A recently published paper by a combined team of Harvard researchers, the Military and Emergency Medicine faculty at the U.S. Department of Defense (DOD) Uniformed Services University, NSF International, and the National Institute for Public Health and the Environment (RIVM) has exposed both the use of dangerous, unapproved stimulants and clear misinformation in four pre-workout and two weight loss supplements.
The study, led by associate professor of Medicine at Harvard Medical School, involved the testing of a few listed and unlisted ingredients in the chosen supplements.
The report which was published in the November edition of Clinical Toxicology showed that some of the ingredients like 1,3-DMAA and 1,3-DMBA, two substances that the FDA had attempted to remove in the past because of their possible dangers to the heart, were found in these supplements.
Worse still, there were other ingredients such as octodrine that was found present in levels higher than the recommended acceptable amounts, present in the supplements. In each of the supplements that were studied, they each had one or more of 1,3-DMAA, octodrine and Aconitum kusnezoffii – a potent source of DHMA.
These supplements were purchased on the internet and sent to the third party labs of NSF International, and the National Institute for Public Health and the Environment (RIVM) for independent testing.
Testing showed that of all the six supplements listing DHMA as an ingredient, only one actually had it. The others contained one or more ingredients like 1,3-DMAA, 1,4-DMAA and 1,3-DMBA.
In the study, 1,3-DMAA, and 1,3-DMBA are actually referred to as “banned” stimulants owing to the efforts of the FDA to stop the use of these compounds in supplements used for weight loss and workouts.
This stems from the possible negative health impact of these stimulants on users. Companies using variants of DMBA in their supplements were also warned to desist from their usage, pursuant to the FDA’s stance on DMAA as an illegal stimulant.
Interestingly, years after these warnings were issued and efforts made to withdraw these stimulants from public use, dietary supplement companies still use them as ingredients.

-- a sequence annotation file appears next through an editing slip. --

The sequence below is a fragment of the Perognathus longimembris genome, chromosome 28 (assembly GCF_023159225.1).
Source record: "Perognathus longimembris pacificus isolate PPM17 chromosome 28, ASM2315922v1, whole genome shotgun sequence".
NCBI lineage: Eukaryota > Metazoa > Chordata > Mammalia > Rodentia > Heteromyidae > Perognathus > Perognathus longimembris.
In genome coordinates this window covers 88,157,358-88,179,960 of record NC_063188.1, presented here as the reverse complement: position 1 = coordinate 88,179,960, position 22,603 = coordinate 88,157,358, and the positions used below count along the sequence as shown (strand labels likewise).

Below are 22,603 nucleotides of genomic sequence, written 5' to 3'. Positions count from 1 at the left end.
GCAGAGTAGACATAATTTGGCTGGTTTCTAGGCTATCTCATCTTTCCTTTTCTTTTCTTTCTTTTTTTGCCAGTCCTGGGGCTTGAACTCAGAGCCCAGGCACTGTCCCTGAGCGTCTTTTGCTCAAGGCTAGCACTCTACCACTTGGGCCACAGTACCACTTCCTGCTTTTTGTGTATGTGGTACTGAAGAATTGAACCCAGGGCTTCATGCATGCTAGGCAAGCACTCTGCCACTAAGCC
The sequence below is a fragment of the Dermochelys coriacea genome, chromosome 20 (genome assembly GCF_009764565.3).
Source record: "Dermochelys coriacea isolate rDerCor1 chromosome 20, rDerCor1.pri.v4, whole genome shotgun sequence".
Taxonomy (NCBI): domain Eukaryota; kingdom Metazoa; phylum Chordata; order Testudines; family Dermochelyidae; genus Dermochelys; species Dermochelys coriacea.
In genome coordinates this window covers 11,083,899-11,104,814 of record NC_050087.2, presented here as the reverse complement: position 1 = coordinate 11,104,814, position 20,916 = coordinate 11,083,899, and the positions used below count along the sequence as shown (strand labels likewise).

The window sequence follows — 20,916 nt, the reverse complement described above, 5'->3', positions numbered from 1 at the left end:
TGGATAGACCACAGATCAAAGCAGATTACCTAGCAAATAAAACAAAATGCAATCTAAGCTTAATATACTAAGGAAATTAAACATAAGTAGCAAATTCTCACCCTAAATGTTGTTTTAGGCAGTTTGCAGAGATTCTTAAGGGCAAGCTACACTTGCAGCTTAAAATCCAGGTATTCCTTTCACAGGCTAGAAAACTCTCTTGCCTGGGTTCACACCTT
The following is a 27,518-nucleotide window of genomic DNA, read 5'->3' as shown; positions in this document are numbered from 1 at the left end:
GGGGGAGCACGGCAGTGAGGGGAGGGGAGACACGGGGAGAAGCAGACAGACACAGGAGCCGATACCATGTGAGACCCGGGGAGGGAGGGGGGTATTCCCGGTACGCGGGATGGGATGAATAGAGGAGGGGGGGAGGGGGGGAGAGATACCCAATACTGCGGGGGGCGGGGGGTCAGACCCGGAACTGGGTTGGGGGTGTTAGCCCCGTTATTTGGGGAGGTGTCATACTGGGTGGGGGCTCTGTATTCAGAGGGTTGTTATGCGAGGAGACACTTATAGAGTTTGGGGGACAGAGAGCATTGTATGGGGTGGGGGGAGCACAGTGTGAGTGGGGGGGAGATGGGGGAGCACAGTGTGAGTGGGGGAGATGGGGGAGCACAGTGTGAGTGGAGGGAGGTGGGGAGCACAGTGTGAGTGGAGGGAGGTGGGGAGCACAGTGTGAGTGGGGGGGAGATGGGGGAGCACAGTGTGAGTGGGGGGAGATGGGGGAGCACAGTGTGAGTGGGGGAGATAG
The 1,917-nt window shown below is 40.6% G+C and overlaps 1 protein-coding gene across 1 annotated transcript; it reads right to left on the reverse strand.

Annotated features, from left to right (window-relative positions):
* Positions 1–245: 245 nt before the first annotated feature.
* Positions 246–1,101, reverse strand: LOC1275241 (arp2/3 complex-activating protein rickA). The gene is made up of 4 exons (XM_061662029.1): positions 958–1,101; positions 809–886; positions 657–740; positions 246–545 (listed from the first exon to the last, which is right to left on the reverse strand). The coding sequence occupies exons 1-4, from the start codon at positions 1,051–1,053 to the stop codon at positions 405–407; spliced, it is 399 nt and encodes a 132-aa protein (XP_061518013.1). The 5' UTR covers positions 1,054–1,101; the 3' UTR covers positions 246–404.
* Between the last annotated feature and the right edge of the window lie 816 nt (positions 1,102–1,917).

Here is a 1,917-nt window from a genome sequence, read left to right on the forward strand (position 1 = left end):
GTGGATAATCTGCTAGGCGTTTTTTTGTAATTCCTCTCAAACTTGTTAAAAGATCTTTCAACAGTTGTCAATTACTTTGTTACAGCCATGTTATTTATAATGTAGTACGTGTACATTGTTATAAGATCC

The paper goes on to state that “Our study adds to a growing body of literature that highlights the difficulty for regulatory authorities to prevent the use of potentially dangerous ingredients in dietary supplements and to effectively remove them from the market.”
Thankfully, the government and regulatory agencies are cracking down on shady dietary supplement companies that are intentionally mislabeling, or misbranding their products or not listing potentially harmful ingredients. One of these cases involved Gentech Pharmaceuticals, where the CEO had to go to jail for 18 months for misrepresenting his products.
The report’s conclusion states that “Of the four stimulants, only the stimulant octodrine has previously been marketed as an oral drug, and the recommended serving size found in our study was greater than twice the highest pharmaceutical dose previously available. In animal models, all four of these compounds have pressor effects.
The FDA has warned that one of these stimulants, 1,3-DMAA, may pose cardiovascular risks, and it is possible that the other three stimulants may pose similar risks to consumers.”
The report also suggests that “Consumers should be warned about the presence of these four experimental stimulants in supplements. Until these stimulants are eliminated as supplement ingredients, we recommend that consumers avoid supplements labeled as containing 2-aminoisoheptane, 2-amino-6-methylheptane, DMHA or Aconitum kusnezoffii.
Physicians should remain alert to the possibility that patients may be inadvertently exposed to experimental stimulants when consuming weight loss and sports supplements.”